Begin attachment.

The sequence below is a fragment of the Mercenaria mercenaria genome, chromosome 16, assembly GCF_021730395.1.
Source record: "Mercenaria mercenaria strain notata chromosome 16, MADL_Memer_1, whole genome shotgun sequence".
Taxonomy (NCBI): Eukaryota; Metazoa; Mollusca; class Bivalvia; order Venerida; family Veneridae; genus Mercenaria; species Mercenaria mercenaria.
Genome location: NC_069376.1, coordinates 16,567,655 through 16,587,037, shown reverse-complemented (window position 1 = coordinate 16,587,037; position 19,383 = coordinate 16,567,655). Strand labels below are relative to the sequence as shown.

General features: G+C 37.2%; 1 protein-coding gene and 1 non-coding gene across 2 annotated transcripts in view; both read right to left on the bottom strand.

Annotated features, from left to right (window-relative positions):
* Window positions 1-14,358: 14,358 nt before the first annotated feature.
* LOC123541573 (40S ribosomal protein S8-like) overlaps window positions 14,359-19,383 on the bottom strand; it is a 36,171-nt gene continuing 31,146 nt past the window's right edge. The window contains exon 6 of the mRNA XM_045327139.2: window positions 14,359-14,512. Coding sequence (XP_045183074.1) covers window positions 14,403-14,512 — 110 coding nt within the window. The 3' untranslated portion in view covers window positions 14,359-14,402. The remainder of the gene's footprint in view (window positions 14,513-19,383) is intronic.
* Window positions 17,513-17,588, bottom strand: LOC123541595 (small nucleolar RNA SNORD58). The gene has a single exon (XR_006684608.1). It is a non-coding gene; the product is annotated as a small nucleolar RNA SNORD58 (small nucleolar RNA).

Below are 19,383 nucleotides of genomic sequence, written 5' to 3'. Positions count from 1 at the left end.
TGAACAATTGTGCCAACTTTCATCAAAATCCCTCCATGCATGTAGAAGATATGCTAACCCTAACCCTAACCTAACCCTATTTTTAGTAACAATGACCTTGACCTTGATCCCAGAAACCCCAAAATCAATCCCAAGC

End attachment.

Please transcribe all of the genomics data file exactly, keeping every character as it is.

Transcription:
The sequence below is a fragment of the Mercenaria mercenaria genome, chromosome 16, assembly GCF_021730395.1.
Source record: "Mercenaria mercenaria strain notata chromosome 16, MADL_Memer_1, whole genome shotgun sequence".
Taxonomy (NCBI): Eukaryota; Metazoa; Mollusca; class Bivalvia; order Venerida; family Veneridae; genus Mercenaria; species Mercenaria mercenaria.
Genome location: NC_069376.1, coordinates 16,567,655 through 16,587,037, shown reverse-complemented (window position 1 = coordinate 16,587,037; position 19,383 = coordinate 16,567,655). Strand labels below are relative to the sequence as shown.

General features: G+C 37.2%; 1 protein-coding gene and 1 non-coding gene across 2 annotated transcripts in view; both read right to left on the bottom strand.

Annotated features, from left to right (window-relative positions):
* Window positions 1-14,358: 14,358 nt before the first annotated feature.
* LOC123541573 (40S ribosomal protein S8-like) overlaps window positions 14,359-19,383 on the bottom strand; it is a 36,171-nt gene continuing 31,146 nt past the window's right edge. The window contains exon 6 of the mRNA XM_045327139.2: window positions 14,359-14,512. Coding sequence (XP_045183074.1) covers window positions 14,403-14,512 — 110 coding nt within the window. The 3' untranslated portion in view covers window positions 14,359-14,402. The remainder of the gene's footprint in view (window positions 14,513-19,383) is intronic.
* Window positions 17,513-17,588, bottom strand: LOC123541595 (small nucleolar RNA SNORD58). The gene has a single exon (XR_006684608.1). It is a non-coding gene; the product is annotated as a small nucleolar RNA SNORD58 (small nucleolar RNA).

Below are 19,383 nucleotides of genomic sequence, written 5' to 3'. Positions count from 1 at the left end.
TGAACAATTGTGCCAACTTTCATCAAAATCCCTCCATGCATGTAGAAGATATGCTAACCCTAACCCTAACCTAACCCTATTTTTAGTAACAATGACCTTGACCTTGATCCCAGAAACCCCAAAATCAATCCCAAGC